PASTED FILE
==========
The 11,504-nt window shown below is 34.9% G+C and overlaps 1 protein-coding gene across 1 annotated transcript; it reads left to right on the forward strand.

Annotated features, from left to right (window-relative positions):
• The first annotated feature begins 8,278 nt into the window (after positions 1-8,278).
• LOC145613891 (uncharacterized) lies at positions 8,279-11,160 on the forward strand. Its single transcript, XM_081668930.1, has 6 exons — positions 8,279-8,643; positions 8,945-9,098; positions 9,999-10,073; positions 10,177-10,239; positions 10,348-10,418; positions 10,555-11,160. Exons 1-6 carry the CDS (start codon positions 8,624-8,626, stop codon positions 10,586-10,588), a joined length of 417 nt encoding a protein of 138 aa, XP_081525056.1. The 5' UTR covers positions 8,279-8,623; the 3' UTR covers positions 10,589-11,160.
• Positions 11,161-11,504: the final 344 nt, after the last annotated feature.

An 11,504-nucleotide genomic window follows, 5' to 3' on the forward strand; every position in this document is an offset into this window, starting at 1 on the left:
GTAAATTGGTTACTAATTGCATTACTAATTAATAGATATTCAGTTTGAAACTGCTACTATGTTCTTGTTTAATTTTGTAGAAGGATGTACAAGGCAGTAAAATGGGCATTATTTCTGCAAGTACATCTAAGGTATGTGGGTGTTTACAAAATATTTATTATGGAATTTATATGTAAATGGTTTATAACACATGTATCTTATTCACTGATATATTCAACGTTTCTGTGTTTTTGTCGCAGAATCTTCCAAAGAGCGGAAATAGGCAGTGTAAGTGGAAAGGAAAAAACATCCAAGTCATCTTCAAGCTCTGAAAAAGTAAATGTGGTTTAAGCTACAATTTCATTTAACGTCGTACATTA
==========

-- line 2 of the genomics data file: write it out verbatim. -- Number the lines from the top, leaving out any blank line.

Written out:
Annotated features, from left to right (window-relative positions):